Cluster space quartet launching 15 July and 9 August

On Saturday lunchtime, 15 July, scientists and engineers from University College London's Mullard Space Science Laboratory (MSSL-UCL) will be holding their breath. Thirteen years of work will be sitting on top of a powerful Soyuz rocket on the steppes of Kazakhstan, awaiting launch at 13:40 BST.

Two Cluster II spacecraft will be on the rocket, the first two of a unique space quartet built by the European Space Agency. The second pair is due for launch on August 9th.

All four have instruments from MSSL-UCL aboard - each called PEACE (Plasma Electron And Current Experiment). Dr Andrew Fazakerley, Principal Investigator for PEACE, says 'The mission will revolutionize our view of Earth's magnetic environment like the Hubble Space Telescope has changed our view of the Universe.'


The Cluster quartet. Photo ESA.

The solar wind, a million tonne per second stream of electrons and ions coming from the Sun, batters our magnetic shield continuously.

Dr Andrew Coates, head of MSSL's space plasma group, says 'Without a solar wind Earth's magnetic field would be like a bar magnet. But with the solar wind the field is pushed in upstream of the Earth, like a balloon, and on the night side the field forms a tail like an invisible windsock. We've waited 13 years for the Cluster results which will help us to understand how the solar wind penetrates leaks in our magnetic shield.'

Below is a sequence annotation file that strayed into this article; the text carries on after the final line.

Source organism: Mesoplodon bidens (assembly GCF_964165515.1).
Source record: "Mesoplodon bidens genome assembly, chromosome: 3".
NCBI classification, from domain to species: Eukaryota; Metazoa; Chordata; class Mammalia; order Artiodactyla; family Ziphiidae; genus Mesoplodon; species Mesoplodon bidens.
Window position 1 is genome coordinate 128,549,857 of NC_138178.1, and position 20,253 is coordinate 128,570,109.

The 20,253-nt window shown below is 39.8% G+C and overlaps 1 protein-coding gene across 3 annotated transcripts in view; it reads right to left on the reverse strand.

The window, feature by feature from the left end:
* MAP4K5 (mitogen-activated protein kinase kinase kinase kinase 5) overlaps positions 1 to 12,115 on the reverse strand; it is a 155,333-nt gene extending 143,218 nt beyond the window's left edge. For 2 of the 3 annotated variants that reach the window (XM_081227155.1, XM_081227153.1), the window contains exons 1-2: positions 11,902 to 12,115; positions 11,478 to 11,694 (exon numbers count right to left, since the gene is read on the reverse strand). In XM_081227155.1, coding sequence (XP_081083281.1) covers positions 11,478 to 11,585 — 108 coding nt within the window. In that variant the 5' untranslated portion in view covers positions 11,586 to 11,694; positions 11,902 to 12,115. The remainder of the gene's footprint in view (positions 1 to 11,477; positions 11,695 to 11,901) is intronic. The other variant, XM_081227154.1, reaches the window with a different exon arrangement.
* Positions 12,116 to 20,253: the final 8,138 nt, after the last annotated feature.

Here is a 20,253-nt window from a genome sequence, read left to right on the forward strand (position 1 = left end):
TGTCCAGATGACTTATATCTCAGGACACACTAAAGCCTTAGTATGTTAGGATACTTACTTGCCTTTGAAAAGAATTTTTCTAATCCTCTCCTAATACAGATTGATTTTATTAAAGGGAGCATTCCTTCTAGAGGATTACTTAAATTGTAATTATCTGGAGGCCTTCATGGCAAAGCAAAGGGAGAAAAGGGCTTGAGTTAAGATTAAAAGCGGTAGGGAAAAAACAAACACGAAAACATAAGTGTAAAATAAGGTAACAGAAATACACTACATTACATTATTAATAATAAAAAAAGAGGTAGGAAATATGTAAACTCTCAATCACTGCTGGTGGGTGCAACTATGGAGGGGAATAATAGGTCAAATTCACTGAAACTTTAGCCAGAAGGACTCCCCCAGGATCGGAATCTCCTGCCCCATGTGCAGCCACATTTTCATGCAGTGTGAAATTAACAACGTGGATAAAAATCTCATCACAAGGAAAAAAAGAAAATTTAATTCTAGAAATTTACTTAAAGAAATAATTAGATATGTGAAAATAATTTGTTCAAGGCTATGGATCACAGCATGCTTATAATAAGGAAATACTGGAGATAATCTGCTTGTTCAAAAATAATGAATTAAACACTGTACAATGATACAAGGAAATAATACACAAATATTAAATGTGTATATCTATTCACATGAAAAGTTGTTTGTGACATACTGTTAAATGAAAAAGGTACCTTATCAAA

The magnetic shield protects us from the full onslaught of the solar wind and from disturbances in it caused by explosions on the Sun. These coronal mass ejections can emit billions of tonnes of solar material at a time, more frequently at the maximum of the 11-year sunspot cycle, as in 2000. If directed at Earth, electrons and ions in these 'space weather' events can penetrate the magnetic shield. The ones that get through can cause problems and disruptions for satellites, communications and power lines.

The four Cluster craft will reveal the small-scale structure of Earth's magnetic shield for the first time, as scientists study the science behind space weather.

Successful launches would bring deep satisfaction for the MSSL team and their international collaborators. The first attempt ended in huge disappointment in June 1996 when the first Ariane 5 rocket exploded over French Guiana.

Details on under Plasma Physics

Contact for first launch (15 July - Dr Fazakerley is in Kazakhstan):
Dr Andrew Coates,, 01483 204145, mobile 07788 448318
Contact for second launch (9 August):
Dr Andrew Fazakerley,, 01483 204175, mobile 07712 760269

MSSL switchboard, 01483 274111

This page was last updated by Martin de la Nougerede 14th July 2000